Posts Tagged ‘monster’

MSDPEUN EC007Jason Zinoman talks about a unbreakable connection between the pleasures of watching movies and “the forbidden, the taboo, and a hint of the disreputable” (212).  Wes Craven’s 1991 offering  The People Under the Stairs packs as many taboo subjects and as much social commentary as may be possible in a mere 102 minutes. It has been said that the movie is about racial relations, but it is about so much more.

PUS tubIt is about child abuse, kidnapping, murder, fetish ware, cannibalism, peer pressure, socio-economic imbalance, gangs, pedophilia, incest, isolation, slum lords, slavery, mutilation, fundamentalist religion, missing children, ghetto conditions, interracial relationships, illness, poverty, unfair business practices, home invasion, greed of the medical corporations, greed at the expense of others, fear of strangers, power by violence, revenge, adolescent angst, death, war (specifically the first Gulf War), hoarding, the unrealistic idea of perfection, plastic surgery, starvation, animal cruelty, hypocrisy, unequal distribution of wealth, predators, and the monster under the bed (or in the wall).

PUS fetish PUS roach PUS van

The crazy Robertson siblings represent a melding of disreputable and taboo with their more than a little strange relationship and completely wacko behavior. In one scene, Fool’s grandfather explains how “the greedier they got, the crazier they got,” thus relating a love of money to these taboo practices and therefore labeling it as taboo as well.

PUS FoolPUS apron

Zinoman points out that Craven, as well as John Carpenter and Dan O’Bannon, was trying to present the audience with “the most unpleasant thing possible” (226).

PUS people

 

Advertisements

SP vanFirst off I must confess I am not a big fan of satire. Most of the time I don’t get it. I am the kind of person who takes things literally. So when I watched Amy Holden Jones‘ 1982 satirical slasher film The Slumber Party Massacre I wasn’t sure what to make of it at first. I didn’t realize that the stupidity of the characters and directions was supposed to be that way. In fact, though I laughed at several places, it wasn’t until the scene with the body in the refrigerator that it hit me, “Hey, this is supposed to be funny.”SP frige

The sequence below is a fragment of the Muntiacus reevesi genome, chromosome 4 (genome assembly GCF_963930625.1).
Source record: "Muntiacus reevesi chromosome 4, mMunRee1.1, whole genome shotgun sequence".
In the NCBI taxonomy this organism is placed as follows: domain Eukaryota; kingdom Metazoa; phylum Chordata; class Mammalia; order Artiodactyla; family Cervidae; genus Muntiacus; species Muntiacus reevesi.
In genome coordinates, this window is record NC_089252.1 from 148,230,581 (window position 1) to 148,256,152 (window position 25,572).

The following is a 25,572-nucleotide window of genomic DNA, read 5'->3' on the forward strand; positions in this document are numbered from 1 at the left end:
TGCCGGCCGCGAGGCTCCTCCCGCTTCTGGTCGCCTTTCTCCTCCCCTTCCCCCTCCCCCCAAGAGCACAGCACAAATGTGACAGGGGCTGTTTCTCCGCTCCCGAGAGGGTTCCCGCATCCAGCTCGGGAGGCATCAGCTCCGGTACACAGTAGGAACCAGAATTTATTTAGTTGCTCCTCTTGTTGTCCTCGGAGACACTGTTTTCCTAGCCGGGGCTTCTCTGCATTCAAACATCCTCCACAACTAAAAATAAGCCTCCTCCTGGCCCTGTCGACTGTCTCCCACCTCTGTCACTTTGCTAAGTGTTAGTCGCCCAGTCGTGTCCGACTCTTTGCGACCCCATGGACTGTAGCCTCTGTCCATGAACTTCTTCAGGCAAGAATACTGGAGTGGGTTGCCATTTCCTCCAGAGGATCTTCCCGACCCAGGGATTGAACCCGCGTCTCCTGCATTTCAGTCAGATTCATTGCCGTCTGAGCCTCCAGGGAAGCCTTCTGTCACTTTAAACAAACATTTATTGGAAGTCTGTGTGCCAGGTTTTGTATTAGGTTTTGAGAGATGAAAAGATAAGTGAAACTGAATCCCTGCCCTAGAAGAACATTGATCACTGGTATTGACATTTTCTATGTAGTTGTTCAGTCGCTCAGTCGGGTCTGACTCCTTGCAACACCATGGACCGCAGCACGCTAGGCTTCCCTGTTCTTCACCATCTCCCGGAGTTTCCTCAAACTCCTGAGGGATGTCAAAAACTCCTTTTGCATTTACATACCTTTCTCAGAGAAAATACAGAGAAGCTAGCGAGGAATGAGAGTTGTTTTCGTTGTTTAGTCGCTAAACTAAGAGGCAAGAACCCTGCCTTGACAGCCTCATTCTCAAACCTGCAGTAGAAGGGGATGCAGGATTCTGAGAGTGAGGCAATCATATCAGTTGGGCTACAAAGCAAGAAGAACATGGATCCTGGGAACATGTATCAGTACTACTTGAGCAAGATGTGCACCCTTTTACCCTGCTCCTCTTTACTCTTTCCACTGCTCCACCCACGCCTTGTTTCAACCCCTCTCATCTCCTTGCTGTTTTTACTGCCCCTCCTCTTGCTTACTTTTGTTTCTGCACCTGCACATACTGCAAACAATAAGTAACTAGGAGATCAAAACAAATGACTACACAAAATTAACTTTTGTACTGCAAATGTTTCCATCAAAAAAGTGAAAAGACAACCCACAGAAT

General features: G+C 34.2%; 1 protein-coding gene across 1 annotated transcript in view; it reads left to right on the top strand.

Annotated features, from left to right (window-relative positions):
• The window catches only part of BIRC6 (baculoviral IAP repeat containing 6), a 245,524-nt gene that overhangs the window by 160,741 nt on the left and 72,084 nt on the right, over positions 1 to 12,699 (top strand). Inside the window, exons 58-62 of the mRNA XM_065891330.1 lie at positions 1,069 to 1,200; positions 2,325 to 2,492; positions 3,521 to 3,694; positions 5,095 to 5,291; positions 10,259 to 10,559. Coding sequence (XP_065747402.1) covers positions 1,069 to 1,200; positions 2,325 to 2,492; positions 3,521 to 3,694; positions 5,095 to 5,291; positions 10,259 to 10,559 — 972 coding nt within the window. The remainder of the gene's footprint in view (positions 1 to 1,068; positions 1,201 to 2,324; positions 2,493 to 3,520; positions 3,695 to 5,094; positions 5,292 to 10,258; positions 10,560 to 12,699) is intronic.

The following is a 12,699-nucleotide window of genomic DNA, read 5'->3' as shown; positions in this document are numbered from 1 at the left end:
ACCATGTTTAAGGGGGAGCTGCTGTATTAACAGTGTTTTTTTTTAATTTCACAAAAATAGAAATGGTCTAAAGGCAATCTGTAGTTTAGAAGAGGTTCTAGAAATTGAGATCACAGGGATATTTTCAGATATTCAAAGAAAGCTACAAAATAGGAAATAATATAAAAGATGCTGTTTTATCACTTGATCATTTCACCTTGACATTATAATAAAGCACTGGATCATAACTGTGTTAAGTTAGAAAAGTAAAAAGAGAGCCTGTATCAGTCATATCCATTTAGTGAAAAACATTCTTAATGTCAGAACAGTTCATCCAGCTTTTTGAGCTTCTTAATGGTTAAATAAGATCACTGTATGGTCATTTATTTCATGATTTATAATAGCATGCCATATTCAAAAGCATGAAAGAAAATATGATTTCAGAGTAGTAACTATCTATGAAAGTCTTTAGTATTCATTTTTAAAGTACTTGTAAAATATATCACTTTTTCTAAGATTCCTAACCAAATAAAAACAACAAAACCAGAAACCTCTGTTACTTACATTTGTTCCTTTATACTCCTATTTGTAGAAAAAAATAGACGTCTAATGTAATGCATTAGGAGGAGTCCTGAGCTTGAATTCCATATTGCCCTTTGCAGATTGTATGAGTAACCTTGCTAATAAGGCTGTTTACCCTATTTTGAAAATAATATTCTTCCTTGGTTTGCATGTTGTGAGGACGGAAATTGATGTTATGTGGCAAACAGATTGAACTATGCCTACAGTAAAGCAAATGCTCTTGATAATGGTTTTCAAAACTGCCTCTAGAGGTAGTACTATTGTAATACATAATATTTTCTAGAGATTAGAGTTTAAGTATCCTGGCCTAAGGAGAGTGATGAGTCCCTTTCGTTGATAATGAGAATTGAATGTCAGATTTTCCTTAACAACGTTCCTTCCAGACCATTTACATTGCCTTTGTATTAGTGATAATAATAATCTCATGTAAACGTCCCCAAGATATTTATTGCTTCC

SP bloodI thought it was strange that the two boys couldn’t hear the hot telephone repair girl in the van, and the girl in the shower was smart enough to try and keep the blood from leaking out from under the door, even though she failed, but when the killer all the sudden looks down for no reason, I couldn’t decide if it was bad directing or bad acting. SP pizzaWhen one of the girls takes the pizza box from under the dead delivery man and begins eating the pizza, I was beginning to get the hint.

SP trunkThere are several other scenes that made me smirk or grin, including the body dump in the trunk of the car, SP angelsthe Charlie’s Angels pose, and the SP three girlsThree Stooges walk down the hall, but I still was not convinced.

 

The many fake-outs seemed forced and overdone. (I realize now they were supposed to be that way.)

SP fake out SP peep hole

Slumber Party was more of a satirical parody, rather than straight parody or straight satire. Perhaps that is why I was not the only one to misread the intentions of the director.

SP sneek

I had heard a little about the movie before watching it, and frankly I expected something a little different. Brigid Cherry said that “several final girls” assisted in killing the killer (24). So I expected these girls to be a bit smarter than the average slasher victim. I expected the girl that was tough enough to judo flip her massive boyfriend would have been able to land a well placed kick in the groin as the killer stood in front of her with his legs spread apart. Zinoman mentioned that “an entire genre called ‘rape-revenge’ movies told stories of empowered women fighting back” (196). I kept waiting for these women to stand up and whomp on this guy, but every time someone did  fight back, they would stupidly put down their weapon in the next frame. Even his death seemed more of an accident than a woman taking charge. I’m sure this was part of that satire part that I just don’t get.

SP fencing  SP machette